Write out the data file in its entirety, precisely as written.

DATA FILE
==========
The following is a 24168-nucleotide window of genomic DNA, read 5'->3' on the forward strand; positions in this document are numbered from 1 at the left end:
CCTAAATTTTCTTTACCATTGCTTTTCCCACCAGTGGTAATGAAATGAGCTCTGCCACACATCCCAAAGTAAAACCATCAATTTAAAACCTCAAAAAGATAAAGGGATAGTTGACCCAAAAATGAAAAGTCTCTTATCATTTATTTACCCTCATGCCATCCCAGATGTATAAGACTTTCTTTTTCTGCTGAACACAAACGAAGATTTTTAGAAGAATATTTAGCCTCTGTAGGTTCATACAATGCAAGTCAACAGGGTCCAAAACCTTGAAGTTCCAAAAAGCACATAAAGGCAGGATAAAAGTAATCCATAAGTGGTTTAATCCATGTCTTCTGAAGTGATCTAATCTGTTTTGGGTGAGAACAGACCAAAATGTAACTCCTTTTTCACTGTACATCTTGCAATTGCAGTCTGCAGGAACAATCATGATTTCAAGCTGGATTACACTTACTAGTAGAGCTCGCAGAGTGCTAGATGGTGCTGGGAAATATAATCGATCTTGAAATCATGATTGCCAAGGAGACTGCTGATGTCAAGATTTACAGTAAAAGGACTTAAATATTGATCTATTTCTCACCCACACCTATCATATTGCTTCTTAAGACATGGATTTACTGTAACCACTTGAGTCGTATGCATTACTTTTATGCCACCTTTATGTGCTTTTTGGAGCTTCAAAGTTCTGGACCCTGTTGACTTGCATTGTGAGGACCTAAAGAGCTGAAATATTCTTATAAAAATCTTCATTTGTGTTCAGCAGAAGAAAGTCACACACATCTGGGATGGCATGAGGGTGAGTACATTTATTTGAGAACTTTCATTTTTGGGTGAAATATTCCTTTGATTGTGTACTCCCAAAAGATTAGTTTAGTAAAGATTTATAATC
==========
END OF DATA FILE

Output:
The following is a 24168-nucleotide window of genomic DNA, read 5'->3' on the forward strand; positions in this document are numbered from 1 at the left end:
CCTAAATTTTCTTTACCATTGCTTTTCCCACCAGTGGTAATGAAATGAGCTCTGCCACACATCCCAAAGTAAAACCATCAATTTAAAACCTCAAAAAGATAAAGGGATAGTTGACCCAAAAATGAAAAGTCTCTTATCATTTATTTACCCTCATGCCATCCCAGATGTATAAGACTTTCTTTTTCTGCTGAACACAAACGAAGATTTTTAGAAGAATATTTAGCCTCTGTAGGTTCATACAATGCAAGTCAACAGGGTCCAAAACCTTGAAGTTCCAAAAAGCACATAAAGGCAGGATAAAAGTAATCCATAAGTGGTTTAATCCATGTCTTCTGAAGTGATCTAATCTGTTTTGGGTGAGAACAGACCAAAATGTAACTCCTTTTTCACTGTACATCTTGCAATTGCAGTCTGCAGGAACAATCATGATTTCAAGCTGGATTACACTTACTAGTAGAGCTCGCAGAGTGCTAGATGGTGCTGGGAAATATAATCGATCTTGAAATCATGATTGCCAAGGAGACTGCTGATGTCAAGATTTACAGTAAAAGGACTTAAATATTGATCTATTTCTCACCCACACCTATCATATTGCTTCTTAAGACATGGATTTACTGTAACCACTTGAGTCGTATGCATTACTTTTATGCCACCTTTATGTGCTTTTTGGAGCTTCAAAGTTCTGGACCCTGTTGACTTGCATTGTGAGGACCTAAAGAGCTGAAATATTCTTATAAAAATCTTCATTTGTGTTCAGCAGAAGAAAGTCACACACATCTGGGATGGCATGAGGGTGAGTACATTTATTTGAGAACTTTCATTTTTGGGTGAAATATTCCTTTGATTGTGTACTCCCAAAAGATTAGTTTAGTAAAGATTTATAATC